Originally held liable for murder, man sentenced for misdemeanor
A Corvallis man originally charged with murder solicitation was convicted of a misdemeanor this week in Benton County Circuit Court, ending a case that his defense attorney said was grossly overcharged.
James Lee Crunk, 45, pleaded no contest Monday to solicitation to commit reckless burning, and was sentenced to a year of probation and jail time already served, said prosecutor Christian Stringer.
"My client, for the record, maintains that he did not commit this crime," said Corvallis lawyer Jennifer Nash.
The plea offer was made by the prosecution mid-trial, after Nash cross-examined the state's witnesses.
Stringer said he perceived the jury didn't react well to testimony from the main witness in the case.
Crunk was arrested Oct. 2 and accused of offering another man $1,000 to kill his girlfriend by burning a mobile home with her in it.
Based on information obtained during the investigation, he was initially charged with two counts of solicitation of aggravated murder, a crime that has a maximum penalty of 20 years in jail.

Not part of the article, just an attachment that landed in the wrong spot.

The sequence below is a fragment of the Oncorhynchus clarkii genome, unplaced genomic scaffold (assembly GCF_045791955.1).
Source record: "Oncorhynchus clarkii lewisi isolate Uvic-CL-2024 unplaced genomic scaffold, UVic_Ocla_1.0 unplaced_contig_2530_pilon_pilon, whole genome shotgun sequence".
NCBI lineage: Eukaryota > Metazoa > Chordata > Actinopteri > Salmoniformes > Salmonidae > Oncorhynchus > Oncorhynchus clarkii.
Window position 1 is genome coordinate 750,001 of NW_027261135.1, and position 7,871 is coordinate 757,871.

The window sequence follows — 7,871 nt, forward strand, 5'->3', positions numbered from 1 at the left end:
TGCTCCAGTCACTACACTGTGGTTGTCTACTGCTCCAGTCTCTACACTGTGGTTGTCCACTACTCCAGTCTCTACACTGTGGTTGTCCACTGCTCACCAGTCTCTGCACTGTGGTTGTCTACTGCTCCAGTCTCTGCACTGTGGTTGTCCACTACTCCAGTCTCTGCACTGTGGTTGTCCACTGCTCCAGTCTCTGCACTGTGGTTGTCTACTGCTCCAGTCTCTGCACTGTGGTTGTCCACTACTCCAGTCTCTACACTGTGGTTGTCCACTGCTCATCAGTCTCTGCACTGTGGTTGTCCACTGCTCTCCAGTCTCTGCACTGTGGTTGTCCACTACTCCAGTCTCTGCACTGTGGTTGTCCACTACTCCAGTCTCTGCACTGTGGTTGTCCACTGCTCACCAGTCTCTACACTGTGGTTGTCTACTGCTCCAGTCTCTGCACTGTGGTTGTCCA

A subsequent grand jury indictment replaced that with charges of solicitation of arson, which could have landed Crunk in prison for two to three years, Stringer said, and violating a restraining order.
Nash said statements made at trial by the alleged victim, the man supposedly asked to burn the trailer and the investigating officer did not match up.
The accusation also was made as Crunk's relationship with the woman deteriorated, she added.
Crunk thought the plea deal "was a difficult decision for him to make, based on the fact that he didn't commit the crime," Nash said.
Stringer responded that, "It was never an issue of whether it was said. It was an issue of his intent."
He added the case was charged as it was in part due to Crunk's criminal history, which includes several felonies.
"We honestly could have had a better case if we left this guy out there, and tried to get him to make the same statement again to someone else. But because there'd already been an allegation of a restraining order violation, we couldn't take the chance," Stringer said.
Crunk still is on low-level supervision for a violent felony, and the parole board could send him back to prison on the new misdemeanor, Stringer added.
Kyle Odegard covers public safety, Philomath and rural Benton County. He can be contacted at firstname.lastname@example.org or 758-9523.